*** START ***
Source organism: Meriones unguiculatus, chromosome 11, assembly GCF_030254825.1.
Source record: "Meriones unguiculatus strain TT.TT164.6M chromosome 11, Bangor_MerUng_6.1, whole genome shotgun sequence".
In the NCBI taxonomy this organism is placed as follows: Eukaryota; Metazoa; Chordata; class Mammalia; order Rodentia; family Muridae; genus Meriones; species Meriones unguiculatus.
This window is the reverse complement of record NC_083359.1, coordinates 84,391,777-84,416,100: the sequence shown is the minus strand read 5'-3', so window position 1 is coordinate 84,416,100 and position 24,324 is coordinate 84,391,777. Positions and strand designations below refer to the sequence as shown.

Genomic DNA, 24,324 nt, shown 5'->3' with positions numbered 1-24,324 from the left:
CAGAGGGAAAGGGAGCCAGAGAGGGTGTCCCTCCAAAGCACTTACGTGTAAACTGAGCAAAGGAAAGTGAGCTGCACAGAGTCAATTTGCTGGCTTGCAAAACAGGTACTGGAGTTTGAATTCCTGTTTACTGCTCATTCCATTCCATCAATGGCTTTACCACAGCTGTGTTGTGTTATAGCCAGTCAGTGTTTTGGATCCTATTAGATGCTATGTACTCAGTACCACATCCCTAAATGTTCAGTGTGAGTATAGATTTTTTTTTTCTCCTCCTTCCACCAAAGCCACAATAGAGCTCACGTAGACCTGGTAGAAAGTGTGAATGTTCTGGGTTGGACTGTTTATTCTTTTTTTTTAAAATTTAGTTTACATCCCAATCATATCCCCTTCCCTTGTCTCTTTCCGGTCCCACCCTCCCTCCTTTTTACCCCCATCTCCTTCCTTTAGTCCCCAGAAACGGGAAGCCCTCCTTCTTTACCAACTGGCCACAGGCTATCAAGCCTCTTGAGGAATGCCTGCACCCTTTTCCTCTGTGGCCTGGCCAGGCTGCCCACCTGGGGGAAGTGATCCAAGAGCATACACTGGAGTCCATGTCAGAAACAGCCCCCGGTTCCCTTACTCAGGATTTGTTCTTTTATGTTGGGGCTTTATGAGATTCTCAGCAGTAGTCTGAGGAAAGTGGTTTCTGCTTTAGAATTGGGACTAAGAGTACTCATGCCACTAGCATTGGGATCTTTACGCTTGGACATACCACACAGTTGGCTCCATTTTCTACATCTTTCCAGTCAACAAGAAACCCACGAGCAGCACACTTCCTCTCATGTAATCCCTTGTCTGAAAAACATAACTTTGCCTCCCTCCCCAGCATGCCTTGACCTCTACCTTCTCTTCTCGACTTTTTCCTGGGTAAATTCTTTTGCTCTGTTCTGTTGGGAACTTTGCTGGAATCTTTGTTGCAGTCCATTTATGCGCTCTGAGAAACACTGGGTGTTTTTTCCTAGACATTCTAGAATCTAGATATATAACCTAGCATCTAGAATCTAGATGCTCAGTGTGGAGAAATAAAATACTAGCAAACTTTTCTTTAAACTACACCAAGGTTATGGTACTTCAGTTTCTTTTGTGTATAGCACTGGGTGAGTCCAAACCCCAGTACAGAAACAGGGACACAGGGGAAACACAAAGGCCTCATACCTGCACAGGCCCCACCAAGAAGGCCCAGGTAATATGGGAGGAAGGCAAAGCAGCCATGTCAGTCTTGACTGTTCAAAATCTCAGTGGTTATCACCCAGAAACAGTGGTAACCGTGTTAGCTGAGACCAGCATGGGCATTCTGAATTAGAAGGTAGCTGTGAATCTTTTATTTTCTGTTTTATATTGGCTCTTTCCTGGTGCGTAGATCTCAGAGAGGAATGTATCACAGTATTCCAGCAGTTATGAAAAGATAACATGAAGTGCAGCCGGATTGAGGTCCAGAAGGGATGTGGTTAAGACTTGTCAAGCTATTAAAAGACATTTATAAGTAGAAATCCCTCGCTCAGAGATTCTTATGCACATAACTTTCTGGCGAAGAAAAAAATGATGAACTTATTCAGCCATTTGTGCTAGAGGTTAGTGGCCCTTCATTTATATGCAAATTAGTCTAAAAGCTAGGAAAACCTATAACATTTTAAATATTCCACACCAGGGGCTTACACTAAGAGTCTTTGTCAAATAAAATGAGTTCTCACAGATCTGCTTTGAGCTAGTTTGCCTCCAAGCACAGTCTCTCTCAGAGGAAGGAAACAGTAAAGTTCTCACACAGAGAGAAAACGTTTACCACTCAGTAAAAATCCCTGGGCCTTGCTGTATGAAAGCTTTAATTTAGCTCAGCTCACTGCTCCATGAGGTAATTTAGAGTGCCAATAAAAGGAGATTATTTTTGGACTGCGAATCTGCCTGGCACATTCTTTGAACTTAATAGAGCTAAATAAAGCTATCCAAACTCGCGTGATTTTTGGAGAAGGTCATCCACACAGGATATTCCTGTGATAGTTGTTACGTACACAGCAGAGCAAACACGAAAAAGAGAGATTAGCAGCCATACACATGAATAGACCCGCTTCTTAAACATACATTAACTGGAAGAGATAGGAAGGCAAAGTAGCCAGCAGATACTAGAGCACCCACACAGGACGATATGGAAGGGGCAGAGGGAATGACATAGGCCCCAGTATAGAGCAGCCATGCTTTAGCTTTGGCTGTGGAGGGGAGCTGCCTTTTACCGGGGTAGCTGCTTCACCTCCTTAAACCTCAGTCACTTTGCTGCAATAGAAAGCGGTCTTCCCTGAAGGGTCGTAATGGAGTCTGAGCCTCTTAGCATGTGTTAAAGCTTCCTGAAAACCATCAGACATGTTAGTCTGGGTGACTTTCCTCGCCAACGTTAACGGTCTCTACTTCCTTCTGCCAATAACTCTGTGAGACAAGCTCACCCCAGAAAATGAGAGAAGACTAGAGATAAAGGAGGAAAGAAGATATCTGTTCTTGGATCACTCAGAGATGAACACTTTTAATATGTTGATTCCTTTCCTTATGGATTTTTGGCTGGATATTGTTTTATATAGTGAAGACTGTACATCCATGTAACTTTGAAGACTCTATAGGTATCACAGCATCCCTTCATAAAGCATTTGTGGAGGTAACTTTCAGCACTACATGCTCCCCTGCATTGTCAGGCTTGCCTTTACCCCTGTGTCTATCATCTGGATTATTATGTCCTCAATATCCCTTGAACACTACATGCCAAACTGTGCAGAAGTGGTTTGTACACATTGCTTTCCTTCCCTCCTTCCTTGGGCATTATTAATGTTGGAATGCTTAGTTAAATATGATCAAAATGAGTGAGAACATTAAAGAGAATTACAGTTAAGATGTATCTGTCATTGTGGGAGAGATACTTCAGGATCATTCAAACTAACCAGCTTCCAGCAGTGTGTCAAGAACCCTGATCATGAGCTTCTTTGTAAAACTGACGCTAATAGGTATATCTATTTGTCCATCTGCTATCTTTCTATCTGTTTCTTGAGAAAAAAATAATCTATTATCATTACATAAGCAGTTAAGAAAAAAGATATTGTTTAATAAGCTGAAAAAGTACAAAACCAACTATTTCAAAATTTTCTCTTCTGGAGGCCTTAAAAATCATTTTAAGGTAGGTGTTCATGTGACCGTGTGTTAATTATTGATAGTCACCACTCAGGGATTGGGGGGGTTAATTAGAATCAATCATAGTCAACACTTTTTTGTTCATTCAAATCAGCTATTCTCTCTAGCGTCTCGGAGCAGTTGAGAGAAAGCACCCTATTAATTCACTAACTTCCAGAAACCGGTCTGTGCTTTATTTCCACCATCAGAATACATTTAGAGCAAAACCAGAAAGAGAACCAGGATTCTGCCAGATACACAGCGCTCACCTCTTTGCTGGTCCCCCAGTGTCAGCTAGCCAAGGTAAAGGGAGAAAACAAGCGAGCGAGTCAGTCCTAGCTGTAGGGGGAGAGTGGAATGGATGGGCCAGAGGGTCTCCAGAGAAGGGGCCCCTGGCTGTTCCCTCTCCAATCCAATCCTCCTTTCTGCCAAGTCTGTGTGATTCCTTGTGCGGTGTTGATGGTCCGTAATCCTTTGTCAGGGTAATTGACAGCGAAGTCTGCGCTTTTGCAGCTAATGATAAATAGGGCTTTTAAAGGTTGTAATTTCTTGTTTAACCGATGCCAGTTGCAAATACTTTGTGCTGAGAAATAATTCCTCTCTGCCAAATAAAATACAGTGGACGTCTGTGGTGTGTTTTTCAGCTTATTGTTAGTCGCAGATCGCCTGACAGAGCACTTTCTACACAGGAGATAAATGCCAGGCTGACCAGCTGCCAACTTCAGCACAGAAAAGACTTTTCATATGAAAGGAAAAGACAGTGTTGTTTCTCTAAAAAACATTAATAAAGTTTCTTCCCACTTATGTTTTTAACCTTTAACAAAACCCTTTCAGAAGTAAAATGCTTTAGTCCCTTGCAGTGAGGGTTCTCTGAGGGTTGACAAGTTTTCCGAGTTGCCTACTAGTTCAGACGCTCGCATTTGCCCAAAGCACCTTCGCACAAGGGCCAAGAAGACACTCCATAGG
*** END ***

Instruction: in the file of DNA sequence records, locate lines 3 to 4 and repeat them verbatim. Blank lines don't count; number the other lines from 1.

In the NCBI taxonomy this organism is placed as follows: Eukaryota; Metazoa; Chordata; class Mammalia; order Rodentia; family Muridae; genus Meriones; species Meriones unguiculatus.
This window is the reverse complement of record NC_083359.1, coordinates 84,391,777-84,416,100: the sequence shown is the minus strand read 5'-3', so window position 1 is coordinate 84,416,100 and position 24,324 is coordinate 84,391,777. Positions and strand designations below refer to the sequence as shown.